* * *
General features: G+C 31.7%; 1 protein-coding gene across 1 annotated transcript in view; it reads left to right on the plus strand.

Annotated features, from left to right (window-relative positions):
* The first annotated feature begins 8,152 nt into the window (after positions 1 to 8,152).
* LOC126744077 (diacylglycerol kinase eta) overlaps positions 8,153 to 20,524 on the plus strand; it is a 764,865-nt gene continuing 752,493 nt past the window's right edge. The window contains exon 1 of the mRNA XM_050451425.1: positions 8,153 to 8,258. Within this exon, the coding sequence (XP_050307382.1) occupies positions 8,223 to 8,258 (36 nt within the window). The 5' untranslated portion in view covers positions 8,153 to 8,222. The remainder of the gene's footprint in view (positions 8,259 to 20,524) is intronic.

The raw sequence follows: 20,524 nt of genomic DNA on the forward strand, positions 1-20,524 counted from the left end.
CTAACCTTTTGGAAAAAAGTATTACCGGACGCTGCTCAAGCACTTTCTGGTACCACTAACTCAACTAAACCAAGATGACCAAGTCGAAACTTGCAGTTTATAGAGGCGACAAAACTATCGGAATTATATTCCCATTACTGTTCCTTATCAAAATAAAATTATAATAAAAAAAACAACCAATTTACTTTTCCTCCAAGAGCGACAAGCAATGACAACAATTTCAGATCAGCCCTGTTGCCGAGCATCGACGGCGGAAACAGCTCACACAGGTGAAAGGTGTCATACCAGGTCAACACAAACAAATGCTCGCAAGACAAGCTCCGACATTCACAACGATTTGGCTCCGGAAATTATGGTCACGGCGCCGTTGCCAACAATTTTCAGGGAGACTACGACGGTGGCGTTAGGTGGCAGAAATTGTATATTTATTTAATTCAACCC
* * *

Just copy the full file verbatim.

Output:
General features: G+C 31.7%; 1 protein-coding gene across 1 annotated transcript in view; it reads left to right on the plus strand.

Annotated features, from left to right (window-relative positions):
* The first annotated feature begins 8,152 nt into the window (after positions 1 to 8,152).
* LOC126744077 (diacylglycerol kinase eta) overlaps positions 8,153 to 20,524 on the plus strand; it is a 764,865-nt gene continuing 752,493 nt past the window's right edge. The window contains exon 1 of the mRNA XM_050451425.1: positions 8,153 to 8,258. Within this exon, the coding sequence (XP_050307382.1) occupies positions 8,223 to 8,258 (36 nt within the window). The 5' untranslated portion in view covers positions 8,153 to 8,222. The remainder of the gene's footprint in view (positions 8,259 to 20,524) is intronic.

The raw sequence follows: 20,524 nt of genomic DNA on the forward strand, positions 1-20,524 counted from the left end.
CTAACCTTTTGGAAAAAAGTATTACCGGACGCTGCTCAAGCACTTTCTGGTACCACTAACTCAACTAAACCAAGATGACCAAGTCGAAACTTGCAGTTTATAGAGGCGACAAAACTATCGGAATTATATTCCCATTACTGTTCCTTATCAAAATAAAATTATAATAAAAAAAACAACCAATTTACTTTTCCTCCAAGAGCGACAAGCAATGACAACAATTTCAGATCAGCCCTGTTGCCGAGCATCGACGGCGGAAACAGCTCACACAGGTGAAAGGTGTCATACCAGGTCAACACAAACAAATGCTCGCAAGACAAGCTCCGACATTCACAACGATTTGGCTCCGGAAATTATGGTCACGGCGCCGTTGCCAACAATTTTCAGGGAGACTACGACGGTGGCGTTAGGTGGCAGAAATTGTATATTTATTTAATTCAACCC